Clarity on the winners and losers of the Republican tax cuts is important for taxpayers, because it signals what legislators aim to accomplish and the effects of the tax cuts on them. Tax cuts reduce government revenue and if government spending is not reduced by the same amount of the tax cuts, the deficit increases. When the government deficit increases, it crowds out private investments because the government as to borrow to cover expenses. Additionally, if the government reduces spending to accommodate the tax cuts, private sector suppliers of goods and services, as well as their employees, social security beneficiaries and so on will be adversely affected.
Apparently, the Republican tax cuts return more income to the rich and corporations than to the average tax payer. Thus, the average tax payers will not significantly stimulate demand. Tax cuts targeted to the middle-class would stimulate demand in the short-run. However, if the economy is close to full capacity it is likely to cause inflation, which will lead the Federal Reserve to reduce the money supply (raise federal funds rate), constraining consumers’ spending and private investments.
The macroeconomic effects of tax cuts affect people’s well-being and it is difficult for the public to anticipate their outcomes, particularly when legislators implement the tax cuts with little or no public debate.
Keynesian economists believe that fiscal policy is a powerful lever to move the economy, because the effect of an increase in government spending or a cut in taxes would be multiplied by stimulating additional demand for consumption goods by households (Nelson, 2006). However, the effectiveness of the fiscal policy multiplier depends on whether fiscal policy changes emanate at low or high level of output relative to the full employment output (Branson, 1979) and if the banking system is increasing money in circulation through lending to compensate for the higher demand for real money balances.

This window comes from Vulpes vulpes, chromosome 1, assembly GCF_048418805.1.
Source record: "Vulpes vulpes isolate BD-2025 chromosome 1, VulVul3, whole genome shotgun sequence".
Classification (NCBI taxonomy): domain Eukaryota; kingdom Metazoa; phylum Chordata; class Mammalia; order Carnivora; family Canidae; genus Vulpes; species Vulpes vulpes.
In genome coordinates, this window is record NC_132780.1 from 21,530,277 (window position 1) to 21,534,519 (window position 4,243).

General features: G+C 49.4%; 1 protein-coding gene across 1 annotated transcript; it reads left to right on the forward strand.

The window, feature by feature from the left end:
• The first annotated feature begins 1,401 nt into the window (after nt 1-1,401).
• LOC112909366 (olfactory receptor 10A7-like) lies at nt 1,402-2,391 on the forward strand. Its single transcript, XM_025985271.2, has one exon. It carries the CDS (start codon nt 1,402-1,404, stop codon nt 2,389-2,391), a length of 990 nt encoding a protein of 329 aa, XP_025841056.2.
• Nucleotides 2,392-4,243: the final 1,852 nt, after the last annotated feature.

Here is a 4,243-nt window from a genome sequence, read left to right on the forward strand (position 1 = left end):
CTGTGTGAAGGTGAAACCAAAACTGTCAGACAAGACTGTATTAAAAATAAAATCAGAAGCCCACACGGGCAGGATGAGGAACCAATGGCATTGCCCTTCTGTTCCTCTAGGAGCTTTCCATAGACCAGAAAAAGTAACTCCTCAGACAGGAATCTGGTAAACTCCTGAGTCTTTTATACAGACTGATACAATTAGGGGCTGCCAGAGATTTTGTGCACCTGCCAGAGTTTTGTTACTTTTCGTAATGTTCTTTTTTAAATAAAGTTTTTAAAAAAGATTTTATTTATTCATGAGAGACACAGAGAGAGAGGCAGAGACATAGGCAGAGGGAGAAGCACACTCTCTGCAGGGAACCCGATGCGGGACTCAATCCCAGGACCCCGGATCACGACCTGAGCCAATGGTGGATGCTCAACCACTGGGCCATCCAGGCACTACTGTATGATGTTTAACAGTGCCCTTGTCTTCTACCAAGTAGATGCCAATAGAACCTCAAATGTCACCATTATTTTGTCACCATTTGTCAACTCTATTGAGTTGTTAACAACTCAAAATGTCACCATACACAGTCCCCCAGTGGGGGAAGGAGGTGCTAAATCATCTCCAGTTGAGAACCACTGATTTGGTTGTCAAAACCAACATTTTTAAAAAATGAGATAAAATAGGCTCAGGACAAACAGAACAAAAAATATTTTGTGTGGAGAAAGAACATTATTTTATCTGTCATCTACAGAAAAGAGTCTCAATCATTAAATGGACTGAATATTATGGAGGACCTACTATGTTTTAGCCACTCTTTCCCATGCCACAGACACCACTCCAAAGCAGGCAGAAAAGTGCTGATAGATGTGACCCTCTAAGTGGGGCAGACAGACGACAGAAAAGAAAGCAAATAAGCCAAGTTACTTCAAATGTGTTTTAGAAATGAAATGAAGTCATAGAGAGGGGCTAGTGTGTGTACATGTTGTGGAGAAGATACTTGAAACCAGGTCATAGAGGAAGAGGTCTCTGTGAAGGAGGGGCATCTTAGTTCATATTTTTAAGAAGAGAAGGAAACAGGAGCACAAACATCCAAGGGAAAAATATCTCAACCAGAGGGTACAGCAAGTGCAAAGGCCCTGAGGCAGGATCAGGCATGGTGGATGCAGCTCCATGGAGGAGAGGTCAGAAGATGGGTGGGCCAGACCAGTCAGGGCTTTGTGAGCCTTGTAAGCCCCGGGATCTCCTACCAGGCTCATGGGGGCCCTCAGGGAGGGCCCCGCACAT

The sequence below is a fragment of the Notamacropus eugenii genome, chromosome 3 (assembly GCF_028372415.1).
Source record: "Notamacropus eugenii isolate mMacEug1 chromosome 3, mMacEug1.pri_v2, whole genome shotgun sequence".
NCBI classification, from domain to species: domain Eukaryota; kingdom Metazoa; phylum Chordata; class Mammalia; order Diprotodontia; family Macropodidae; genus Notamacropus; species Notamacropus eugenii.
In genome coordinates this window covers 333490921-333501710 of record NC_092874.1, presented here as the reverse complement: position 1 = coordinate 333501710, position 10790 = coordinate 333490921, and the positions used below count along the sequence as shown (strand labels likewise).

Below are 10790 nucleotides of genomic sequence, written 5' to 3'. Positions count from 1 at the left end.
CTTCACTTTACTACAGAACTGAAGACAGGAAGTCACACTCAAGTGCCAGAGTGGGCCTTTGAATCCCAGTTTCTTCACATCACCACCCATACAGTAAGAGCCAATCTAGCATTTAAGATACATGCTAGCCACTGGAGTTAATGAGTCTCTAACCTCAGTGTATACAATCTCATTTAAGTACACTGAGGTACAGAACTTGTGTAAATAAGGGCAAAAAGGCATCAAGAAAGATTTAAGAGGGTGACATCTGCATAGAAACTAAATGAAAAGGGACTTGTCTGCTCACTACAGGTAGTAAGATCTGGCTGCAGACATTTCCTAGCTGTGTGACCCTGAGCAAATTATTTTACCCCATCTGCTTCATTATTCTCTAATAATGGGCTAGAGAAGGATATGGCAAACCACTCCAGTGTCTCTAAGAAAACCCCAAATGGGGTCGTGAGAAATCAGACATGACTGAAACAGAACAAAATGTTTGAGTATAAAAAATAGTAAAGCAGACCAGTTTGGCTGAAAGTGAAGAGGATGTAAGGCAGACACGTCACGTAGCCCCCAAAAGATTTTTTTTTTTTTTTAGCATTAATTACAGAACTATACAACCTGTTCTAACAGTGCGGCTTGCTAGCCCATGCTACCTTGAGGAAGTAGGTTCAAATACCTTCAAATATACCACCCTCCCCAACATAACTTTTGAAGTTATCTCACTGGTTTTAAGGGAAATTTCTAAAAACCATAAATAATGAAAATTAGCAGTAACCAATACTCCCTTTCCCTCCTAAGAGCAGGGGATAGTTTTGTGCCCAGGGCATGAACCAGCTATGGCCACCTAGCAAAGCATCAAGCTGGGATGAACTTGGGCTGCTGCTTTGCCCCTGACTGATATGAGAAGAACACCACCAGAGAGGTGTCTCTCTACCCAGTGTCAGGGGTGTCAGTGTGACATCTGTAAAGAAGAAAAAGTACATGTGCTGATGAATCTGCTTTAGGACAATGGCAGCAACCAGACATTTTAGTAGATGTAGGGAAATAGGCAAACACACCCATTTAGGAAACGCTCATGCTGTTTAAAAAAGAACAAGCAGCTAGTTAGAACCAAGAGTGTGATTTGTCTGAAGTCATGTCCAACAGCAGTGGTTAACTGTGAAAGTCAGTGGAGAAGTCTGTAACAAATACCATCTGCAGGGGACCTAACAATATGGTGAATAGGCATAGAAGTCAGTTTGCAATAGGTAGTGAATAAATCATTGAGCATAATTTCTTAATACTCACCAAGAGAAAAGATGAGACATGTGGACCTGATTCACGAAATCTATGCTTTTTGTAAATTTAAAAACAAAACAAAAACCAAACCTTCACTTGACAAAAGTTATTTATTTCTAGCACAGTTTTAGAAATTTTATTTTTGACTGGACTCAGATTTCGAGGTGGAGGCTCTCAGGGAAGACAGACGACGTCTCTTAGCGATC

Often, proponents of a tax cut advocate its virtues and ignore the fact that it is income growth that drives demand. Tax cuts do not increase the amount of money in circulation, they merely reallocate funds from government to taxpayers. However, when the largest share of the tax cuts goes to the rich and corporations, they seldom use the windfall to purchase additional goods and services. Moreover, if the money in circulation is not increasing, demand will remain at its current level and business will not invest or hire new workers.
It is the increase of currency in circulation (lower federal funds rate) that increases demand, and hence gross domestic product. Tax cuts do not change the amount of currency in circulation, they merely change the way purchases are allocated in the short-run. Moreover, expectation of rapid inventory decumulation due to the tax cuts will increase selling prices, resulting in an increase in inflation. At any sign of inflation increasing above the 2 percent annual rate will lead the Federal Reserve to remove money from circulation (higher federal funds rate), causing interest rate to rise, demand to fall and employee layoffs.
Thus, the decoupling of tax cuts from monetary policy often leads to unfavorable economic outcomes in the long-run.
Branson, W. H. (1979). Macroeconomic Theory and Policy. New York, NY: Harper and Row, Publishers, Inc.
Nelson, C. R. (2006). Macroeconomics: An Introduction. Retrieved from http://faculty.washington.edu/cnelson/Chap11.pdf